Despite Fears:

Lessons From An Idaho Sheep Ranch

David E. Perry
4 min readJan 19, 2015


The photograph above, for all its disturbing implications is a longstanding favorite, shot in late January more than a decade ago on a ranch in Central Idaho. I suppose I like the photo, in spite of its lack of technical perfection, for its tension, for what it implies, in contrast to what it actually is. Because in this case those two things are so very, very different. The photo implies a certain ominous urgency that completely masks the hope and beauty that are its true story, which is exactly how so much of the world we experience daily appears to our limited sight.

It is in fact a photograph of a man, Gabriel, a beautiful, intuitive, kindhearted ‘sheep doctore’ from Lima, Peru hard at work on an Idaho sheep ranch during lambing season. In this captured moment, he carries two newborn lambs, still wet from birth to new, adoptive mothers in a lambing shed just ahead. Both of the lambs had been born as triplets and the red one in his right hand, which really appears more like a skinned carcass than a living creature, is actually very much alive and well. It was simply the firstborn in a rather difficult delivery that Gabriel had saved.

I witnessed that birth, watched dumbfounded the entire amazing drama as it unfolded. Gabriel had needed to push the partially born lamb back inside its mother, moving its two siblings painfully around inside her as well, had then turned it and guided it back out the birth canal from another angle, this time in proper birth orientation. Even after all that, he and this lamb and the ewe had still struggled together quite a bit longer, and eventually Gabriel had ended up once again with his skilled hand and forearm well up inside the ewe, coating the lambs exhausted, unborn body with slippery soap in order to help it pass through the birth canal and into life.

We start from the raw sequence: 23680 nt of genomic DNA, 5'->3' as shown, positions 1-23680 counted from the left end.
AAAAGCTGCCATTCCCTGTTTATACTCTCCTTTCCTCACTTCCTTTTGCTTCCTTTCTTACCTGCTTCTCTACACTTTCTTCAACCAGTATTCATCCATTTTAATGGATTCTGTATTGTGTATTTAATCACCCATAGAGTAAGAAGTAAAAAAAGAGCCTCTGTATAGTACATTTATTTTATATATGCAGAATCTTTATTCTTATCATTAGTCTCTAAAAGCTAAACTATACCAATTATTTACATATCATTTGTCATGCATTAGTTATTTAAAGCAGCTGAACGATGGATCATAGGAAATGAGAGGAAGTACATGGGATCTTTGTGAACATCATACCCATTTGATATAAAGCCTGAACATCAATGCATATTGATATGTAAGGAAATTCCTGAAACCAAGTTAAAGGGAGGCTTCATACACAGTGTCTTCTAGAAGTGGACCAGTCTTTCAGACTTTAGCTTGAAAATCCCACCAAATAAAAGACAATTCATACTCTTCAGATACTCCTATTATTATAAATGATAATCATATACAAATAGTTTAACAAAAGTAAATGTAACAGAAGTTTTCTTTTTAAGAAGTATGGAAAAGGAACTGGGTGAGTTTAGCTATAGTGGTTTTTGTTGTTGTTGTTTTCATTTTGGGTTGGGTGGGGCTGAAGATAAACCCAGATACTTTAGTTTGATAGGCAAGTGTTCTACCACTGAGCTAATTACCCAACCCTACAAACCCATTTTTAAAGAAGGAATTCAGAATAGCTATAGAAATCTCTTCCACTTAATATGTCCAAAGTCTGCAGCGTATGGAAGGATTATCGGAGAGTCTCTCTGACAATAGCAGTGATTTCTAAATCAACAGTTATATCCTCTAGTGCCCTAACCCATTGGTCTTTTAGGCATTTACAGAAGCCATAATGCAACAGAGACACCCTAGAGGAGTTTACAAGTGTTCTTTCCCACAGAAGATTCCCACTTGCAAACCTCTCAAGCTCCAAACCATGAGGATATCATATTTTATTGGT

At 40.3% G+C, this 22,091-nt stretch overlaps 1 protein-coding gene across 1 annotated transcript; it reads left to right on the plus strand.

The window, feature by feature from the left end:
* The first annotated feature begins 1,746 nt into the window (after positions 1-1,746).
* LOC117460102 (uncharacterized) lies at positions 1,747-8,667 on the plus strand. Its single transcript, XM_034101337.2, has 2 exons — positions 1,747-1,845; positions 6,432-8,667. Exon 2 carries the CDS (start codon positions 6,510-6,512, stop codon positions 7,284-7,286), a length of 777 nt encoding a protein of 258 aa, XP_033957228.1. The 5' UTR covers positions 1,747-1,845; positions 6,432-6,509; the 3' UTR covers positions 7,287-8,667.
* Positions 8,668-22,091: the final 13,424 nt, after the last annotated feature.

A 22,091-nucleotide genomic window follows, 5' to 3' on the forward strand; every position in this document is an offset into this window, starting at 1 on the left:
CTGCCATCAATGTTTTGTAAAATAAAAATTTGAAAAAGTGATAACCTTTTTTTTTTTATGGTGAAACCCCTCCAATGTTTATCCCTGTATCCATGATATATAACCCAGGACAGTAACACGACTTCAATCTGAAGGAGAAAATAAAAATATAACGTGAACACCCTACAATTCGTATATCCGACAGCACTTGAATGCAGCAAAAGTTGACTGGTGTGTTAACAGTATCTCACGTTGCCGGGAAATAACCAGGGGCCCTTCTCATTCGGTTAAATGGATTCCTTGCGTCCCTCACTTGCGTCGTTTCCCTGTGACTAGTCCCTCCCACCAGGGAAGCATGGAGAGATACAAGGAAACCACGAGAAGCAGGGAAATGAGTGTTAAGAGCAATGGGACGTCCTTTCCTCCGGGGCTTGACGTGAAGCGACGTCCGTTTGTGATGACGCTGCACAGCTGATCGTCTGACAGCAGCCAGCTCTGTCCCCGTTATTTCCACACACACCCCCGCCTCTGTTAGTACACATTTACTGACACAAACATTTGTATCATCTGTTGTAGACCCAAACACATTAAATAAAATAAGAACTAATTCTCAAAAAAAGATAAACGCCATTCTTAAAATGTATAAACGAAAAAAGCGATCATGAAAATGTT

I cannot begin to explain how surreal the entire process was. Both lambs in the picture owe their lives in some part to the gentle man who is carrying them, the man whose face you cannot see and who looks so menacing at first glance. He had delivered them both, had pulled them each from their exhausted mothers and further then, intuited a way to make a better and healthier life for all the parties involved.

While they are still wet, he hurries them to other ewes in another lambing shed who have either lost their own lambs in birth, or only given birth to one lamb while having milk enough for two. Before dropping them into the straw-lined pens with their new mothers, he will take some of the fluid from those adoptive mother’s own placentas and rub it on the new lambs, to give them the mother’s scent, thus beginning the process of bonding them to one another. Such ‘grafting’ both lightens the load of the brave ewes who carried triplets to term, and gives those ewes whose lambs did not survive, a chance to mother a lamb after all. Pretty complicated and miraculous. And strangely, surreally beautiful!

I love the captured motion of the flock ahead of him as they bolt to get out of his way, for that motion only adds to the illusion that something terrible has happened, or is about to happen, implying almost inarguably that this man is a monster, a man to be feared and yes, even run from. Nothing could be further from the truth.

It is fitting reminder for this mind …that I should listen carefully and grant myself greater permission; permission to remain curious and open, looking patiently for the truth that is always buried in the mystery, long before bolting, as the sheep did, drawing my own, fearful conclusions.

Only in hindsight have I come to understand that real goodness and new possibilities are often embedded within the fearful appearances all around me and that having trained myself to be always braced for the inevitable worst, I have habituated to seeing evil lurking just ahead, even where it does not exist. In thinking to protect myself I have become blind to one of the truly beautiful ironies of this world …that goodness often approaches in curious, even ominous looking clothing. And so believing, I have missed much, feared much, believed myself much poorer than I am.

May you find beauty and hope where it exists, despite your fears that it does not.


The next frame: you can see the lambing shed just ahead.

Photos and essay © 2003 and 2007, David E. Perry. All rights reserved. This essay was first published in the Spring 2007 issue of Range magazine, The Cowboy Spirit of America’s Outback.



David E. Perry

West Seattle based photographer, writer, storyteller, goof who loves gardens, food, soulful souls, the spoken and written word . . . and flyfishing.